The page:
Determined Mississippi Communities Get Their Groundbreaking Moment
The moment when a rail-trail vision moves from blueprint to actual construction is a celebration of the ability of America's citizens, communities and businesses to act on the hopes and desires for their community, and make them real.
Last week it happened yet again, this time in northern Mississippi, where a sustained grassroots effort supported by a coalition of local municipalities won funding support for a 44-mile pathway for hikers, bikers and riders of all kinds along an former railway corridor.
Thanks to a $9.6 million Transportation Enhancements (TE) grant administered by the Mississippi Department of Transportation, and a $100,000 Recreational Trails Program (RTP) grant from the Mississippi Department of Wildlife, Fisheries and Parks, construction began recently on the first stage of what will be known as the Tanglefoot Trail.
The 10-foot-wide paved path for walkers, bicyclists and horseback riders will pass through three counties in rural northeastern Mississippi, and connect a number of towns between New Albany and Houston. The trail, through scenic woodlands and fields, and featuring access to historical sites, is scheduled for completion in early 2013.
The Tanglefoot Trail will run along the former Mississippi-Tennessee Railroad, built by William Faulkner's great-grandfather, Colonel William C. Faulkner, in 1872. The name Tanglefoot comes from the narrow gauge engine of the same name used during construction of the railroad.
The first section will be built in the city of New Albany and will progress southward to completion in Houston. Trail advocates and planners in Mississippi are eager to replicate the success of the Longleaf Trace to the south, which, since it opened in 2000, has become a hugely popular regional asset.
The second phase of the project will consist of the design, development and construction of gateway buildings in New Albany, Pontotoc and Houston. These facilities will serve as trail welcome centers. 'Whistle Stops,' or rest area facilities, will be located in the Ingomar, Ecru, Algoma and New Houlka communities. Already, local entrepreneurs are being asked to consider ways to capitalize on trail traffic through restaurants, cafes, bike shops, bed-and-breakfasts, campgrounds and retail opportunities close to the trail.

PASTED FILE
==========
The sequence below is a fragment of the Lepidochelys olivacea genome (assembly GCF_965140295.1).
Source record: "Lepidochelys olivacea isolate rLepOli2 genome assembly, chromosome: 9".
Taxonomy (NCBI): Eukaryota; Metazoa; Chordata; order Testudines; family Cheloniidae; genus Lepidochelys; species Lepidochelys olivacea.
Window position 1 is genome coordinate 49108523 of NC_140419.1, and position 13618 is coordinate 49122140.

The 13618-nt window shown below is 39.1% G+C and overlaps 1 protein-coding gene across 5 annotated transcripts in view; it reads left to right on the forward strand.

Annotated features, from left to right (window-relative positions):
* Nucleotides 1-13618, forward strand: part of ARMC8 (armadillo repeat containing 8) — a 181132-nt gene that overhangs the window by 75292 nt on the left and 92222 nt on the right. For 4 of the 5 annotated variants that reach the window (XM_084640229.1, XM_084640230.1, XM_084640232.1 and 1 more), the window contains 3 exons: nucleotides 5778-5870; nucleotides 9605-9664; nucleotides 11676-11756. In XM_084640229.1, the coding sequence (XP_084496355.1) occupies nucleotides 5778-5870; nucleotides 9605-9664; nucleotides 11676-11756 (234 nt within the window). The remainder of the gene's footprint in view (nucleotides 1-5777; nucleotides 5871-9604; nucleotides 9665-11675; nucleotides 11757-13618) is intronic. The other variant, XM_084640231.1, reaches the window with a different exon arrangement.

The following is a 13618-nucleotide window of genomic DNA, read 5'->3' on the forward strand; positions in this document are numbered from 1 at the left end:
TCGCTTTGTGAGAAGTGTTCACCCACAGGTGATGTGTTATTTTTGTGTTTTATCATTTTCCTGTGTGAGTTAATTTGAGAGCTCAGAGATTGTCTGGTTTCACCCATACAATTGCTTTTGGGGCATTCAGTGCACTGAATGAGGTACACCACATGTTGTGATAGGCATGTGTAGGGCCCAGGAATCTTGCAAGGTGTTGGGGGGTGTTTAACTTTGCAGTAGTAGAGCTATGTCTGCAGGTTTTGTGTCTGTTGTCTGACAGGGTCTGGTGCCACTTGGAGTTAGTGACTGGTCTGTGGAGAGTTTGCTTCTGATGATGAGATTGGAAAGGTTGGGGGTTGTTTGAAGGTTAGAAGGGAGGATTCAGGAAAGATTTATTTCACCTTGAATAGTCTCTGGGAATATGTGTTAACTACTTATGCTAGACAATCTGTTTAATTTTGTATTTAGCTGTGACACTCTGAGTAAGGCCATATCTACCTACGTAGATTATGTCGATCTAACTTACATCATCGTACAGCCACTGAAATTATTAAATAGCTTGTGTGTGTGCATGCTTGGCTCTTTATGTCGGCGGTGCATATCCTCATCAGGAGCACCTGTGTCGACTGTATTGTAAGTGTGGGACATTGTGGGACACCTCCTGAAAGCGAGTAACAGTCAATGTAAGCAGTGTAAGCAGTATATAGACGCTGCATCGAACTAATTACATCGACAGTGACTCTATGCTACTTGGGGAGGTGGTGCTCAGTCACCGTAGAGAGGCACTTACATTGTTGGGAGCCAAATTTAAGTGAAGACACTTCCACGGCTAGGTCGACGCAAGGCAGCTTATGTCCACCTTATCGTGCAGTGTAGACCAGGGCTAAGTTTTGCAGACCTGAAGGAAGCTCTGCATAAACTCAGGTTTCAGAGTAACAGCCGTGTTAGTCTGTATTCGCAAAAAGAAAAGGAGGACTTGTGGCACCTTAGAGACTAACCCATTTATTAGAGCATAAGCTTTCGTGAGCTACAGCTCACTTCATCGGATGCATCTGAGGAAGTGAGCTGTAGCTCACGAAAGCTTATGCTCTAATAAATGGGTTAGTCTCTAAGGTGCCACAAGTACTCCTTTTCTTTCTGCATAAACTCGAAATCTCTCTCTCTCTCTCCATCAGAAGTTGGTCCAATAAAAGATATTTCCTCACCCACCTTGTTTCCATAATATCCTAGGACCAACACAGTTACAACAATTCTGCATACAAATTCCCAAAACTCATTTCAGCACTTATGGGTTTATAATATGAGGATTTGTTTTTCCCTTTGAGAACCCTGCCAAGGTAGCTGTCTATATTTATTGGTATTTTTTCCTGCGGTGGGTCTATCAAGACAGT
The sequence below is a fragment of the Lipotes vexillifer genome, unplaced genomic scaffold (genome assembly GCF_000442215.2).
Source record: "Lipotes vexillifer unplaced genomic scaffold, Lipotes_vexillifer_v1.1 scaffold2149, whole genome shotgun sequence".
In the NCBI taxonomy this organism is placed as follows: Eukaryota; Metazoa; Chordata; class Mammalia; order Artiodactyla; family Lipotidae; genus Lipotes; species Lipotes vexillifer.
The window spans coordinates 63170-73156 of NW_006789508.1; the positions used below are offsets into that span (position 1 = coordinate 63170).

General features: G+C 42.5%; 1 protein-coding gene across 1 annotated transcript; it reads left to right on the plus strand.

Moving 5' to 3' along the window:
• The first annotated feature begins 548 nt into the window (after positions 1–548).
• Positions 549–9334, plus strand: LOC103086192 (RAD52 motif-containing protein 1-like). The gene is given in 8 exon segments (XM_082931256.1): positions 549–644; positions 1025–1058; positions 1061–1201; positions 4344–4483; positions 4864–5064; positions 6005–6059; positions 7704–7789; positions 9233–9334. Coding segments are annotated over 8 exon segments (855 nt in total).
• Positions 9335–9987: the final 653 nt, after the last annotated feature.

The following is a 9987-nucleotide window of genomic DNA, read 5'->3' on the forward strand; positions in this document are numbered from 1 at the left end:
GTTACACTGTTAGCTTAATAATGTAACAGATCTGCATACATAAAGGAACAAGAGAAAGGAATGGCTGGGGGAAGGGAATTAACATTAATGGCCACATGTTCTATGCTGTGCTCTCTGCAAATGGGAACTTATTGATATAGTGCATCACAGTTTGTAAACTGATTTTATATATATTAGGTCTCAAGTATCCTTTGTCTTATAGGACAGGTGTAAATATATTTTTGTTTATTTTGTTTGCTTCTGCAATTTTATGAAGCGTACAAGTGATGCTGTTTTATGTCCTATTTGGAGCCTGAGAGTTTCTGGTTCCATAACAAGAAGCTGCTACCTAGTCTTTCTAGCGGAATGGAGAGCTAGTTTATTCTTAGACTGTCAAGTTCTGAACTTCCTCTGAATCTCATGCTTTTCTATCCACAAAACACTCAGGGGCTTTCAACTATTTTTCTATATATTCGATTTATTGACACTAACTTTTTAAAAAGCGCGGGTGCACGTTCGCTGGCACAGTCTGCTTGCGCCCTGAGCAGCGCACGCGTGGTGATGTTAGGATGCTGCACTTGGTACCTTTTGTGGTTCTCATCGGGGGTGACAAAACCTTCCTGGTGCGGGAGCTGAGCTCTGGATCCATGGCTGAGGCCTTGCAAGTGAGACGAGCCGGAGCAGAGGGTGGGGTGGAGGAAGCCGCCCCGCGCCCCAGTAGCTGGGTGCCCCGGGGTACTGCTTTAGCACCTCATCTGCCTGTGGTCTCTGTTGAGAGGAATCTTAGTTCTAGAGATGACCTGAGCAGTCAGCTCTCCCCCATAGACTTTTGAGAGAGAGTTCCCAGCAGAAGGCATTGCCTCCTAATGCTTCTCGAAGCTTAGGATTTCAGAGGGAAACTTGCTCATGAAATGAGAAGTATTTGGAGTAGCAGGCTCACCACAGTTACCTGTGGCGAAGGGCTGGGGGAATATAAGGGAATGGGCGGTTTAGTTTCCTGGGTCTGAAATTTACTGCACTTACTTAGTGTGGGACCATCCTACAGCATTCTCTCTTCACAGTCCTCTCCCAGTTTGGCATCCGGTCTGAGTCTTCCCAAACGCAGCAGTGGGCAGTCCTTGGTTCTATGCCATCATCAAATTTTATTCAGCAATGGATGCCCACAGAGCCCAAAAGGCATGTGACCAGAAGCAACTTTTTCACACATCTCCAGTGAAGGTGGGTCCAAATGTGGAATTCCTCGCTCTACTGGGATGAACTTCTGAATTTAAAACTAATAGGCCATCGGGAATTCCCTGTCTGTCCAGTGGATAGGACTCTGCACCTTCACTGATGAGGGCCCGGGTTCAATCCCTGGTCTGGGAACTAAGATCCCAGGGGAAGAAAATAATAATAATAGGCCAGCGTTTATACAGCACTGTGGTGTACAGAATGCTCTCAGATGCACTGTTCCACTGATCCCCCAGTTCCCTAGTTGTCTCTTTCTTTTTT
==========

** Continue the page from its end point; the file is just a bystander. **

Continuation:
Aware of the need to coordinate their individual energy for the project, in 2006 the various municipalities along the trail's route--Chickasaw County, Pontotoc County, Union County, town of Algoma, town of Ecru, city of Houston, city of New Albany, town of New Houlka and the city of Pontotoc--came together to form a Rails to Trails Recreational District. The result was an impressive study in cooperation that ultimately impressed transportation officials of the broad regional demand for the trail.
According to Kelly Pack, Rails-to-Trails Conservancy's director of trail development, the announcement of funding for the Tanglefoot Trail is particularly timely, as the U.S. Congress considers a transportation reauthorization bill that could potentially eliminate or severely hobble TE and RTP.
"As we see here, these grant programs enable local entities to build the assets they know their communities need," she says. "They are powerful programs. They are an incredibly efficient use of transportation spending, but it's more than that. They reward this grassroots cooperation--and allow cities and municipalities and residents and local businesses to make good on their visions for where they live."